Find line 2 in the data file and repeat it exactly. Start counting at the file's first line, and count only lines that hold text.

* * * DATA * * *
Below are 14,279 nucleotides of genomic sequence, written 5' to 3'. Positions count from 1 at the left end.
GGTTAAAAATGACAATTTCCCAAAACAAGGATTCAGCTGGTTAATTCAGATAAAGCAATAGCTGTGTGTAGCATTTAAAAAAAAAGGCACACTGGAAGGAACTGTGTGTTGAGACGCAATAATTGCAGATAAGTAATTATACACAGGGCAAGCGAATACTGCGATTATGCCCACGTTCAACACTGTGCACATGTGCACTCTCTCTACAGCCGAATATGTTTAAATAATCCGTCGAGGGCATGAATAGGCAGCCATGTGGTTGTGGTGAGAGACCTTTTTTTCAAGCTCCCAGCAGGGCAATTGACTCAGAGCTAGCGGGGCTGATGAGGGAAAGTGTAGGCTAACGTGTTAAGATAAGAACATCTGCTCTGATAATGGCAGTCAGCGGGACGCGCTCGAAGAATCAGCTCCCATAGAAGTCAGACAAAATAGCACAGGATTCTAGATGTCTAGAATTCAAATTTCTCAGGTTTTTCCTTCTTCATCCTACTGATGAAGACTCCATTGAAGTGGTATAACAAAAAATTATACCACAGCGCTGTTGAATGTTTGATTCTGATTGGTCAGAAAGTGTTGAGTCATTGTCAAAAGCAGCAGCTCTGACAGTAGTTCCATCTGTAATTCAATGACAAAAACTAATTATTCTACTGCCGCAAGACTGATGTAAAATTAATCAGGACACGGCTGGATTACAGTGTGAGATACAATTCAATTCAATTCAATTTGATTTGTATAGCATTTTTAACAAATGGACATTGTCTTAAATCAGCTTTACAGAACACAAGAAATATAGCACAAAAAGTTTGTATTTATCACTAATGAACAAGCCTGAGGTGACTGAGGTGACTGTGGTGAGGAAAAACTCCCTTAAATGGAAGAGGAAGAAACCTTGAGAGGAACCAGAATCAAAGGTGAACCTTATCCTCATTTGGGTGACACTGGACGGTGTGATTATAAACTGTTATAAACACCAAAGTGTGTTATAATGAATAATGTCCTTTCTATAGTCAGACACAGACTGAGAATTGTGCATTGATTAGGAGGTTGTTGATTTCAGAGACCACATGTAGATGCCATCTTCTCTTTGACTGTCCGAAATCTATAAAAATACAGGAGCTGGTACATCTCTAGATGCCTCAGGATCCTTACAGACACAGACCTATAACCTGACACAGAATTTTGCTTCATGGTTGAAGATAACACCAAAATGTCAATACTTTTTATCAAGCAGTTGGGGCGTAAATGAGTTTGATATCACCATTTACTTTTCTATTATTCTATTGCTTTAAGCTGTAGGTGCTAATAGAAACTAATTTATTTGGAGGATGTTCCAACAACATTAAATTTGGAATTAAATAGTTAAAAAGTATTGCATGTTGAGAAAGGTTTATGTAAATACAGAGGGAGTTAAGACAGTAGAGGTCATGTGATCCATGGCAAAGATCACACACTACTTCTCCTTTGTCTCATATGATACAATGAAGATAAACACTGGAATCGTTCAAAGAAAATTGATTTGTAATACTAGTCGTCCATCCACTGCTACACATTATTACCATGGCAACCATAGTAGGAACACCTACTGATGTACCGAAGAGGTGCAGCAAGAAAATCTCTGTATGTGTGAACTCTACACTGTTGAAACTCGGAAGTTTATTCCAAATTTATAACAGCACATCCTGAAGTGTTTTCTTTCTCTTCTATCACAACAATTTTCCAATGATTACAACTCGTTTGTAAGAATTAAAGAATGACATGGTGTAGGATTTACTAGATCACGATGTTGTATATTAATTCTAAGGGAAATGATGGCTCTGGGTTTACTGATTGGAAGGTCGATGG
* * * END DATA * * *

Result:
GGTTAAAAATGACAATTTCCCAAAACAAGGATTCAGCTGGTTAATTCAGATAAAGCAATAGCTGTGTGTAGCATTTAAAAAAAAAGGCACACTGGAAGGAACTGTGTGTTGAGACGCAATAATTGCAGATAAGTAATTATACACAGGGCAAGCGAATACTGCGATTATGCCCACGTTCAACACTGTGCACATGTGCACTCTCTCTACAGCCGAATATGTTTAAATAATCCGTCGAGGGCATGAATAGGCAGCCATGTGGTTGTGGTGAGAGACCTTTTTTTCAAGCTCCCAGCAGGGCAATTGACTCAGAGCTAGCGGGGCTGATGAGGGAAAGTGTAGGCTAACGTGTTAAGATAAGAACATCTGCTCTGATAATGGCAGTCAGCGGGACGCGCTCGAAGAATCAGCTCCCATAGAAGTCAGACAAAATAGCACAGGATTCTAGATGTCTAGAATTCAAATTTCTCAGGTTTTTCCTTCTTCATCCTACTGATGAAGACTCCATTGAAGTGGTATAACAAAAAATTATACCACAGCGCTGTTGAATGTTTGATTCTGATTGGTCAGAAAGTGTTGAGTCATTGTCAAAAGCAGCAGCTCTGACAGTAGTTCCATCTGTAATTCAATGACAAAAACTAATTATTCTACTGCCGCAAGACTGATGTAAAATTAATCAGGACACGGCTGGATTACAGTGTGAGATACAATTCAATTCAATTCAATTTGATTTGTATAGCATTTTTAACAAATGGACATTGTCTTAAATCAGCTTTACAGAACACAAGAAATATAGCACAAAAAGTTTGTATTTATCACTAATGAACAAGCCTGAGGTGACTGAGGTGACTGTGGTGAGGAAAAACTCCCTTAAATGGAAGAGGAAGAAACCTTGAGAGGAACCAGAATCAAAGGTGAACCTTATCCTCATTTGGGTGACACTGGACGGTGTGATTATAAACTGTTATAAACACCAAAGTGTGTTATAATGAATAATGTCCTTTCTATAGTCAGACACAGACTGAGAATTGTGCATTGATTAGGAGGTTGTTGATTTCAGAGACCACATGTAGATGCCATCTTCTCTTTGACTGTCCGAAATCTATAAAAATACAGGAGCTGGTACATCTCTAGATGCCTCAGGATCCTTACAGACACAGACCTATAACCTGACACAGAATTTTGCTTCATGGTTGAAGATAACACCAAAATGTCAATACTTTTTATCAAGCAGTTGGGGCGTAAATGAGTTTGATATCACCATTTACTTTTCTATTATTCTATTGCTTTAAGCTGTAGGTGCTAATAGAAACTAATTTATTTGGAGGATGTTCCAACAACATTAAATTTGGAATTAAATAGTTAAAAAGTATTGCATGTTGAGAAAGGTTTATGTAAATACAGAGGGAGTTAAGACAGTAGAGGTCATGTGATCCATGGCAAAGATCACACACTACTTCTCCTTTGTCTCATATGATACAATGAAGATAAACACTGGAATCGTTCAAAGAAAATTGATTTGTAATACTAGTCGTCCATCCACTGCTACACATTATTACCATGGCAACCATAGTAGGAACACCTACTGATGTACCGAAGAGGTGCAGCAAGAAAATCTCTGTATGTGTGAACTCTACACTGTTGAAACTCGGAAGTTTATTCCAAATTTATAACAGCACATCCTGAAGTGTTTTCTTTCTCTTCTATCACAACAATTTTCCAATGATTACAACTCGTTTGTAAGAATTAAAGAATGACATGGTGTAGGATTTACTAGATCACGATGTTGTATATTAATTCTAAGGGAAATGATGGCTCTGGGTTTACTGATTGGAAGGTCGATGG